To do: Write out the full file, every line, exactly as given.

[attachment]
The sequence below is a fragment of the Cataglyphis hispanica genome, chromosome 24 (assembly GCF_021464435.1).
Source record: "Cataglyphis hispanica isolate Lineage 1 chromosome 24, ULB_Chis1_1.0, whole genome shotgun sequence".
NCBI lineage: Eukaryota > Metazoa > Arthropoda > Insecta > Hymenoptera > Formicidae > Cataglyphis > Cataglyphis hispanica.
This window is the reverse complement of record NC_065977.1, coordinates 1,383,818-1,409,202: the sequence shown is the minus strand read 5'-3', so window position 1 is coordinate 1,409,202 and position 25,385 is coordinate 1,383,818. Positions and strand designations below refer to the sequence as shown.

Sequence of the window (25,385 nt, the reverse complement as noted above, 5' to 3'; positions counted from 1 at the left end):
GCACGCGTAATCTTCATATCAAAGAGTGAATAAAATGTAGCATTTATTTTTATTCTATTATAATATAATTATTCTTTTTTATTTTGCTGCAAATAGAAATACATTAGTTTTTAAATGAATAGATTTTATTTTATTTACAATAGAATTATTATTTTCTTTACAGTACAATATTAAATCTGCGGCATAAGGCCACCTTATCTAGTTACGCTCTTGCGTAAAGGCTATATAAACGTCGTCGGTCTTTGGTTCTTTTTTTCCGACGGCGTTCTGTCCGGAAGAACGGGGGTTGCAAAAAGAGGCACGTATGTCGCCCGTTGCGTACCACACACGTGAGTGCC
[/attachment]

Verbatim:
The sequence below is a fragment of the Cataglyphis hispanica genome, chromosome 24 (assembly GCF_021464435.1).
Source record: "Cataglyphis hispanica isolate Lineage 1 chromosome 24, ULB_Chis1_1.0, whole genome shotgun sequence".
NCBI lineage: Eukaryota > Metazoa > Arthropoda > Insecta > Hymenoptera > Formicidae > Cataglyphis > Cataglyphis hispanica.
This window is the reverse complement of record NC_065977.1, coordinates 1,383,818-1,409,202: the sequence shown is the minus strand read 5'-3', so window position 1 is coordinate 1,409,202 and position 25,385 is coordinate 1,383,818. Positions and strand designations below refer to the sequence as shown.

Sequence of the window (25,385 nt, the reverse complement as noted above, 5' to 3'; positions counted from 1 at the left end):
GCACGCGTAATCTTCATATCAAAGAGTGAATAAAATGTAGCATTTATTTTTATTCTATTATAATATAATTATTCTTTTTTATTTTGCTGCAAATAGAAATACATTAGTTTTTAAATGAATAGATTTTATTTTATTTACAATAGAATTATTATTTTCTTTACAGTACAATATTAAATCTGCGGCATAAGGCCACCTTATCTAGTTACGCTCTTGCGTAAAGGCTATATAAACGTCGTCGGTCTTTGGTTCTTTTTTTCCGACGGCGTTCTGTCCGGAAGAACGGGGGTTGCAAAAAGAGGCACGTATGTCGCCCGTTGCGTACCACACACGTGAGTGCC